Repopulation of a microglia-depleted central nervous system : molecular characterization during homeostasis and disease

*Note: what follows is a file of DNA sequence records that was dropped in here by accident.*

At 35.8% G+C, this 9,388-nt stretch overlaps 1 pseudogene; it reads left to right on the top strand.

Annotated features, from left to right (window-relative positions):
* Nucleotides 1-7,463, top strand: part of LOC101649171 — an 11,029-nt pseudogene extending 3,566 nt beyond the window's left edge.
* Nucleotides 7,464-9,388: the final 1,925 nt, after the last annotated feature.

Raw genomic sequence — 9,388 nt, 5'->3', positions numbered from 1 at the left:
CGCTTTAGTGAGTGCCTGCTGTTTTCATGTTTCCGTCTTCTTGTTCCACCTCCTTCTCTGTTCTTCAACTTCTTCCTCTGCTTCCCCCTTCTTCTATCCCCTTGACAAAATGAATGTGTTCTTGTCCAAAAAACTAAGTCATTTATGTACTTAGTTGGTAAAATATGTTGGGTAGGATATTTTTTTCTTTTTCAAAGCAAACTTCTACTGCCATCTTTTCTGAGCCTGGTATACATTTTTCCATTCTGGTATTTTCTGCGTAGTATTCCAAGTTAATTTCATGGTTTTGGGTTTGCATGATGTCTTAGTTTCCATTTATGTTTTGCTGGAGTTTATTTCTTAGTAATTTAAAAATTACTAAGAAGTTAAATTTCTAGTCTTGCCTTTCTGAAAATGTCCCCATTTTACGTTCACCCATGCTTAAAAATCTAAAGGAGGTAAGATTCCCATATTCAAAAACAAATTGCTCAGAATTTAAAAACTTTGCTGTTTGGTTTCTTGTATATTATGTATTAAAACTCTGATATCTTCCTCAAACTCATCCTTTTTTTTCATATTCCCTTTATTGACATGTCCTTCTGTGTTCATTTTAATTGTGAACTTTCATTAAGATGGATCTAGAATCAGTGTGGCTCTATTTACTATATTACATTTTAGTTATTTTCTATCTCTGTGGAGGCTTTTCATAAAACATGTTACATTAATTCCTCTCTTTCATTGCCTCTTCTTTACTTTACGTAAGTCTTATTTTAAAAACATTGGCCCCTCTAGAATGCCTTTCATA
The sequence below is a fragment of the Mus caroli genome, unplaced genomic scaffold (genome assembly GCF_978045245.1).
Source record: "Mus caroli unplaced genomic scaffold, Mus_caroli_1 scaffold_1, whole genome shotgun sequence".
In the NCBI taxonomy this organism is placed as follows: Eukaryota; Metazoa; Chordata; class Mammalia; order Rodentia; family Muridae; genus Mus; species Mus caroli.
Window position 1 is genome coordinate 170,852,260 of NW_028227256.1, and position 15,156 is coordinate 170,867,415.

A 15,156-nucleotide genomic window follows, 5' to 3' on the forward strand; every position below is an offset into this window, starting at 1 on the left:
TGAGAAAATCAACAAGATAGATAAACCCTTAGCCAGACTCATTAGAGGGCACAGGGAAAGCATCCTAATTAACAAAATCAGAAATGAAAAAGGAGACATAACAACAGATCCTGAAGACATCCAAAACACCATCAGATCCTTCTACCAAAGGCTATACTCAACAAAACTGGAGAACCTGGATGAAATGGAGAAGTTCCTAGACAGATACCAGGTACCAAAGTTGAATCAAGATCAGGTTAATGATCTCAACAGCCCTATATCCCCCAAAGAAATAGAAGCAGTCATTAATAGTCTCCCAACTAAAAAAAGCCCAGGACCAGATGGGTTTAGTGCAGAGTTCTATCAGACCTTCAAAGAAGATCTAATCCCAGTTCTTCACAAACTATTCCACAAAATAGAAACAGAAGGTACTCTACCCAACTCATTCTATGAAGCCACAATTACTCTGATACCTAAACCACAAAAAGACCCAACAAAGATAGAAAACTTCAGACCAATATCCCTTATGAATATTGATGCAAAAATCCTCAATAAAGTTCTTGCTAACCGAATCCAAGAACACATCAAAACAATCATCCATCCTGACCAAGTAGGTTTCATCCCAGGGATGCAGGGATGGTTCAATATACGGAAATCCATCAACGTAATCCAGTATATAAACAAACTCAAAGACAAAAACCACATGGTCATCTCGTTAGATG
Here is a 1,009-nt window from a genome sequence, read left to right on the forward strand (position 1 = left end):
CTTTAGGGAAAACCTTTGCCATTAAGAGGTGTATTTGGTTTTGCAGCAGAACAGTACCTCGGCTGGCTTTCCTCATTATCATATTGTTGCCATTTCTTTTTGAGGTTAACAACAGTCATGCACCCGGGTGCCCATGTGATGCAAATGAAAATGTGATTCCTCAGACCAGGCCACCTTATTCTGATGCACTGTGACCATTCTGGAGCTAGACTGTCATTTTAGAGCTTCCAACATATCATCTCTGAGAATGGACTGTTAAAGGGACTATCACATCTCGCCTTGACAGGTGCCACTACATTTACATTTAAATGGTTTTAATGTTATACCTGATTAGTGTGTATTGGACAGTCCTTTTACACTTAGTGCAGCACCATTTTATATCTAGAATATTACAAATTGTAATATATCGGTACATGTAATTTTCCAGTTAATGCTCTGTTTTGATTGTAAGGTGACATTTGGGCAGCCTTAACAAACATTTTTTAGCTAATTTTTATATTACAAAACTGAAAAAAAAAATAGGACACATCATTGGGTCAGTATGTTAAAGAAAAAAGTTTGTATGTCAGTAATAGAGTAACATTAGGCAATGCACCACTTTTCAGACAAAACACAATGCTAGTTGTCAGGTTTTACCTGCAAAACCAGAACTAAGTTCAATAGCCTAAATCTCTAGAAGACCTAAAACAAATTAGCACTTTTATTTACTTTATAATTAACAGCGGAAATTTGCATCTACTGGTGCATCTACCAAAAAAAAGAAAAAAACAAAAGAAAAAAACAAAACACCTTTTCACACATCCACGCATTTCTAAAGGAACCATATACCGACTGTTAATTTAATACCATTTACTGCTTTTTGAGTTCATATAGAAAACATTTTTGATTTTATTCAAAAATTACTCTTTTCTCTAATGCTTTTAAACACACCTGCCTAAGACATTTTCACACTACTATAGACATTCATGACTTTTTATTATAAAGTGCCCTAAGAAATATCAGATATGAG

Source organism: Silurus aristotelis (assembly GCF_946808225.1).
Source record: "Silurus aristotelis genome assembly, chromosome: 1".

Sammanfattning: Microglia are predominant tissue resident macrophages within the central nervous system (CNS), and contribute to both CNS development and homeostasis. During disease conditions microglia undergo transcriptional re-programming and their dysfunction is implicated in a multitude of disorders, such as multiple sclerosis (MS). How microglia could be therapeutically targeted is a current research focus. Recent experimental microglial depletion methods using conditional genetic targeting and pharmacological therapies have broadened our perspective of these multi-tasking microglia. Newly repopulated microglia following experimental microglial ablation hold great promise for reducing neuroinflammation and treating a variety of neurological disorders. In Study 1 our results indicated that microglia could be ablated (approximately 95%) by systemic use of tamoxifen in Cx3cr1CreER/+Rosa26DTA/+ mice. Microglial repopulation ensued through both the proliferation of surviving microglia in the CNS, and from the infiltration of Ly6Chi monocytes. Under this condition infiltrating monocytes could be shaped into microglia-like cells by the CNS microenvironment. Furthermore, isolated newly repopulated resident microglia and infiltrating microglia-like cells following experimental depletion exhibited differential functionality in vitro, such as phagocytic capacity and cytokine production. In Study 2 we used the microglial depletion and repopulation model mentioned above and demonstrated that the presence of infiltrating microglia-like cells following ablation could exacerbate experimental autoimmune encephalomyelitis (EAE) symptoms in Cx3cr1CreER/+Rosa26DTA/+ female mice. This was not evident in male mice, indicating a potential sex effect. Under this condition there was a higher expression of major histocompatibility complex class II and a greater secretion of proinflammatory cytokines during the acute period in the female mice. In Study 3 we discovered a novel subpopulation of microglia that escape the genetic modification of Cx3cr1 in Cx3cr1CreER-EYFP/+Rosa26DTA/+ mice. Following microglial depletion using tamoxifen, newly repopulated Cx3cr1highEYFP– microglia had an advantage over Cx3cr1CreER-EYFP/+ and Cx3cr1lowEYFP+ microglia. We also found that microglial repopulation was tightly regulated by the CX3CL1-CX3CR1 signaling. The numbers of repopulated CNS-resident microglia were significantly decreased, while the numbers of infiltrating microglia-like cells were increased during repopulation in mice devoid of Cx3cr1. In Study 4 we demonstrated that experimentally removing microglia using both Cx3cr1CreER/+Rosa26DTA/+ mice and PLX3397 treatment had crucial effects on circulating monocytes and splenic macrophages, a finding that had previously received little attention. We therefore proposed that clinical translation of preclinical studies using microglial depletion should take peripheral effects into consideration.

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